After so much fun and activity to help bring in the New Year you can relax back at the Castle with a spa treatment or two; our favoured supplies can offer a personal service during your stay – a hot stone massage or an Indian head massage would go down a treat after a day hiking the hills of the Black Isle or taking in the rich culture of the city of Inverness. Later, whisky or wine tasting in the Library or Drawing Room could perfectly end well-rounded New Year’s Day at Aldourie Castle.
The Scottish Highlands is swarming with things to do at any time of year. With so many day trips and activities available to you and your group or family stay on Loch Ness we understand it can be difficult to decide what to arrange to do or visit during your weekend or week at Aldourie. We think that packing your suitcase is the most you should have to work at when taking a luxury holiday to Scotland and so, if you were our guests staying for a while, we’d be suggesting you experience all or some of the below to get a real taste of the Highlands. And we can arrange every last detail.
Located in Nairn (so around a 30 minute drive from Inverness) and a fun, cultural day out, Cawdor Castle is a beautiful place and one of the many historical delights of Scotland. The 14th Century Castle is open to the public and hosts a number of public events throughout the year including the Living Food Weekend on the 17th and 18th of September combining local food and drink stalls with art and craft. The Estate has a magical ambiance with a Hogwarts appeal. Its formal gardens, including a maze and walled garden, are a stunning array of wild and traditional flora where keen gardeners will find both enjoyment and inspiration.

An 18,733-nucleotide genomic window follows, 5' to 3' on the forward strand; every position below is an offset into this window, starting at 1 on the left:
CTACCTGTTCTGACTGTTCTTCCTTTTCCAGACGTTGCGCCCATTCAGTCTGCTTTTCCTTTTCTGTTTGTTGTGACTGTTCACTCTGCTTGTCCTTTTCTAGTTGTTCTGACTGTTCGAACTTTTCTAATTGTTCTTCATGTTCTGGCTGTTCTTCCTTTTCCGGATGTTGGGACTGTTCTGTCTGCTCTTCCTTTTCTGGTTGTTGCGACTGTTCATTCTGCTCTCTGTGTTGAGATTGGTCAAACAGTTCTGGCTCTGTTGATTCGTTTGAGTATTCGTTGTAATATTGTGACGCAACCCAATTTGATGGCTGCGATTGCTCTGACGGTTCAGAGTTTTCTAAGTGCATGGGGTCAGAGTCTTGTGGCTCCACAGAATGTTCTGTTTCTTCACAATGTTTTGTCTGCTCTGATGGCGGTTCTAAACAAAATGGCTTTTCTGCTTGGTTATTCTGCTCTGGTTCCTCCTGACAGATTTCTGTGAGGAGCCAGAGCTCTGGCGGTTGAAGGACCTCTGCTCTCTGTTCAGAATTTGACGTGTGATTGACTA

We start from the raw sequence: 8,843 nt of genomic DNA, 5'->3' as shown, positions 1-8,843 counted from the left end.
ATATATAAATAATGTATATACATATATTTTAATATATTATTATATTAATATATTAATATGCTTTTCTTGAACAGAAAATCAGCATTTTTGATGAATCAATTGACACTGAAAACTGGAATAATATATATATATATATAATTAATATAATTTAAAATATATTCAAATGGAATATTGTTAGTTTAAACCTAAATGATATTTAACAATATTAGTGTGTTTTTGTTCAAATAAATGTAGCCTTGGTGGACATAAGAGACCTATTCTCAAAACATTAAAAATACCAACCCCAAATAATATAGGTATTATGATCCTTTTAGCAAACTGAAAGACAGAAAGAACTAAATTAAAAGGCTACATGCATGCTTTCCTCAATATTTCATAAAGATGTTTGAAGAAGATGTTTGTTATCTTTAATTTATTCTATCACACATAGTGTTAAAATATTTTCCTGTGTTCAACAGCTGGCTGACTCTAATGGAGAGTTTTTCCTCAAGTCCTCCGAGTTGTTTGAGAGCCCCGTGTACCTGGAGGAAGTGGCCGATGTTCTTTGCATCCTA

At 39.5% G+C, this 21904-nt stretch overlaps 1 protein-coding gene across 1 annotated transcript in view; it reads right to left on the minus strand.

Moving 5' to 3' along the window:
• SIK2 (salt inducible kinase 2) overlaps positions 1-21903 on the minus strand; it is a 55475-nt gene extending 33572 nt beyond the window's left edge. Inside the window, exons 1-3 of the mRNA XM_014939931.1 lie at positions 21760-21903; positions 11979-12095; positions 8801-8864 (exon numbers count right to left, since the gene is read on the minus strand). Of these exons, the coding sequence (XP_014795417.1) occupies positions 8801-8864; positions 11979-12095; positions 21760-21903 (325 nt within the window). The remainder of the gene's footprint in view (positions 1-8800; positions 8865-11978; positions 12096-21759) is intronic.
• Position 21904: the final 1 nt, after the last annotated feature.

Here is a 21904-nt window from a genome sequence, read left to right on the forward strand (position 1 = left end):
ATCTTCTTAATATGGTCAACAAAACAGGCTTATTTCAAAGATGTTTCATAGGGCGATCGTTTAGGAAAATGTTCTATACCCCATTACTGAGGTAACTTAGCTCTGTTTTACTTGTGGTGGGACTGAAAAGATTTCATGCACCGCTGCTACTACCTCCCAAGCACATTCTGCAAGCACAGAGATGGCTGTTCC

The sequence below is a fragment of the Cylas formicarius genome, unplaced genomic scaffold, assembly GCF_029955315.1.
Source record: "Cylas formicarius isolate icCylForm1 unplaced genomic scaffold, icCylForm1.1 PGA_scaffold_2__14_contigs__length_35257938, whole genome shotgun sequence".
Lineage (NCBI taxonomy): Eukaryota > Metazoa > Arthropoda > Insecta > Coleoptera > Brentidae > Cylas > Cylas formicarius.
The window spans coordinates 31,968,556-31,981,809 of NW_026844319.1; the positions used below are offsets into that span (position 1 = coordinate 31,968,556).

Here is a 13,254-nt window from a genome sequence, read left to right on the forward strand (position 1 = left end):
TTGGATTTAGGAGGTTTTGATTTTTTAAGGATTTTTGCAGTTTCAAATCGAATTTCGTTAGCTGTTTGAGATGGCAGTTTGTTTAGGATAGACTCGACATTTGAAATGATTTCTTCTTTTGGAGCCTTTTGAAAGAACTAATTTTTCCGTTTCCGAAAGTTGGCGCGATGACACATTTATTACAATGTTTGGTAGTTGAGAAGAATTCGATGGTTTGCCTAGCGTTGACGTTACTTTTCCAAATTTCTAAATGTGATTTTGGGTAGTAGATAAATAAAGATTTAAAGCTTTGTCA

Home to the Cawdor family to this day, the Castle is not unlike Aldourie with its neat little turrets and lush green backdrop, within; its homeliness and attention to detail. Wander through its beautifully ordained and decadent bedrooms admiring family portraits and heirlooms and look out for the family dogs lazing together in a cosy spot. Pause for a moment on the steps on your way to the Great Hall surrounded by high stone walls, arched doorways and original glassless windows to really feel the history of this Scottish Castle home.
You have not visited Inverness without a trip to Culloden Battlefield. Let yourself be transported back 250 years when the European War hit Scotland for a one hour battle that changed the fate of the Highlands forever. Culloden is a short break or holiday must-see attraction where infamous Scottish clans fought to reclaim the British throne; where much blood was shed and many stories over the years have been derived.
The location is unique and beholds an immense amount of history; both in its atmosphere and its artefacts. The land you will walk over features ‘graves of the clans’ and ‘the well of the dead’ so be sure to head home to Aldourie before midnight so as not to let Culloden interfere with your fairytale dreams. Roam from the original farmhouse that survived the battle – Old Leanach Cottage – to the contemporary Visitor Centre with exhibitions including immersion theatre and audio visual, which re-enact elements of the famous battle before your very eyes.